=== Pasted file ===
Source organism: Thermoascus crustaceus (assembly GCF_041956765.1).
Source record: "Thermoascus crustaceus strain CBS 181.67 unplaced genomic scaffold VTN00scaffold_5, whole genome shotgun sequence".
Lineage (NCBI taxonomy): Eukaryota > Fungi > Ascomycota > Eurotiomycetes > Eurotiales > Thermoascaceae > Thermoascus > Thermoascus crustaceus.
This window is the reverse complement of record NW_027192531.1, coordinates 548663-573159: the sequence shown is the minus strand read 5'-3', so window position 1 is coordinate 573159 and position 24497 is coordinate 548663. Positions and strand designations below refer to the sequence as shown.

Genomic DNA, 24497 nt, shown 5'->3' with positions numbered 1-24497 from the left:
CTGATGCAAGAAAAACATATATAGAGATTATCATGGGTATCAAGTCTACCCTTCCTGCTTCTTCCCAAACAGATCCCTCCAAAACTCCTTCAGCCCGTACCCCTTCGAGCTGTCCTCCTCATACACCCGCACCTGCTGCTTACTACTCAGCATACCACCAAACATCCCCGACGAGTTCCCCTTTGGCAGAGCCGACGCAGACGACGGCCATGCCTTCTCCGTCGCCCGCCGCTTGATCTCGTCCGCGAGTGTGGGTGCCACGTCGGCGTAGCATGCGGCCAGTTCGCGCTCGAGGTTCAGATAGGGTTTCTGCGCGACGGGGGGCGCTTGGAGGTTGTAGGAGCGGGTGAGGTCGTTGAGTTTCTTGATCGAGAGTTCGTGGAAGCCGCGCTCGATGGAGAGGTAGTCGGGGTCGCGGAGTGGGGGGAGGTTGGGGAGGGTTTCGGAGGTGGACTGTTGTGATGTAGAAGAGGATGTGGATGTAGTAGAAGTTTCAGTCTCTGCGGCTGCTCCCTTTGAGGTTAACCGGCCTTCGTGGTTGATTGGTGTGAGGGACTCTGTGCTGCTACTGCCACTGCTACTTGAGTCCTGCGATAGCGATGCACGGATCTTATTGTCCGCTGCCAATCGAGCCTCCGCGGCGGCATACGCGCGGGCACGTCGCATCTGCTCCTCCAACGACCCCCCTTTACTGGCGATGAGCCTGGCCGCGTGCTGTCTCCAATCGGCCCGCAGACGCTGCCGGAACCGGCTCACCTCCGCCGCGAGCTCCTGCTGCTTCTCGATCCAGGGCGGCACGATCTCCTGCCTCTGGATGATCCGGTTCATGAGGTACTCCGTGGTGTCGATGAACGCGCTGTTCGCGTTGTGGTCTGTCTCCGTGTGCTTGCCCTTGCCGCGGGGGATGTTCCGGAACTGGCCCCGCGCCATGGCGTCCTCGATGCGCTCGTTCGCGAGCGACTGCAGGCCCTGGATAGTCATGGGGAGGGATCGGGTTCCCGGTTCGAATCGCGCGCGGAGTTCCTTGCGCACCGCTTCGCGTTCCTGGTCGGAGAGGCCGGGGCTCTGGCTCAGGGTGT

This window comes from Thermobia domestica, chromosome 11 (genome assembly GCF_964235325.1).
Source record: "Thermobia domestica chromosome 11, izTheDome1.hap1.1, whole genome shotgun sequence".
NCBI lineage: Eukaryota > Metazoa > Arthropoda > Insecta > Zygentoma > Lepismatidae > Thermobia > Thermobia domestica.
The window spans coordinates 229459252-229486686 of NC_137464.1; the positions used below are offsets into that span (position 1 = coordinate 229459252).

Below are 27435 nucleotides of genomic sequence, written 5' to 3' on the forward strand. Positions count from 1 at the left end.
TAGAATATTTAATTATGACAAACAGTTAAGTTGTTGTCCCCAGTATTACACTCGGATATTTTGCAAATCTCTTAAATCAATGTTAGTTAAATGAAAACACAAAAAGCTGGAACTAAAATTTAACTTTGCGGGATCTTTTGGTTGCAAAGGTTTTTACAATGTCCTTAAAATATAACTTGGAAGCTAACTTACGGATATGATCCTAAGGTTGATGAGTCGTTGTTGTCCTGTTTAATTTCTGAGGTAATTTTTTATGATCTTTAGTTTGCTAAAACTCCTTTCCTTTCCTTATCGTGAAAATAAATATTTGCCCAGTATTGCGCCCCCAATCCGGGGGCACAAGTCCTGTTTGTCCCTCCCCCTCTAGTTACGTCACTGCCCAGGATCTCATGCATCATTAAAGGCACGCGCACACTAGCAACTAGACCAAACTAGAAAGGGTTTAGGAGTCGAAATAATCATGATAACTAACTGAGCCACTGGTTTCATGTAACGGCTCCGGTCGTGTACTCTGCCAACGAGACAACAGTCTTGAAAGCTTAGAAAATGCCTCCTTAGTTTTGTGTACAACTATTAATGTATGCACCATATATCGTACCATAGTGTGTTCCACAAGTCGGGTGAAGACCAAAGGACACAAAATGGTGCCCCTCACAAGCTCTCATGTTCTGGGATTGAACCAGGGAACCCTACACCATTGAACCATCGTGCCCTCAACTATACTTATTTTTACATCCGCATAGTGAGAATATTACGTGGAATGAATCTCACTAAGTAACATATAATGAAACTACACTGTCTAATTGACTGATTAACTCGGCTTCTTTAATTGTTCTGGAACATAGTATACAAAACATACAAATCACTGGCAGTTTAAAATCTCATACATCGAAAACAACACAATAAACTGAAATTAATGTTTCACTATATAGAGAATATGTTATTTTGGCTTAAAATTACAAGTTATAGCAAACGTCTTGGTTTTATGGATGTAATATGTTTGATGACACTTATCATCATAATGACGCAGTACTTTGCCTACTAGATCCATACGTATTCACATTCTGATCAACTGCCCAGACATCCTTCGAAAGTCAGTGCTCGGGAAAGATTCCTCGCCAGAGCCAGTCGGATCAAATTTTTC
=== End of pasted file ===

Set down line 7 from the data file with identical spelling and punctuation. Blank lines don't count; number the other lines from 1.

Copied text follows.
This window comes from Thermobia domestica, chromosome 11 (genome assembly GCF_964235325.1).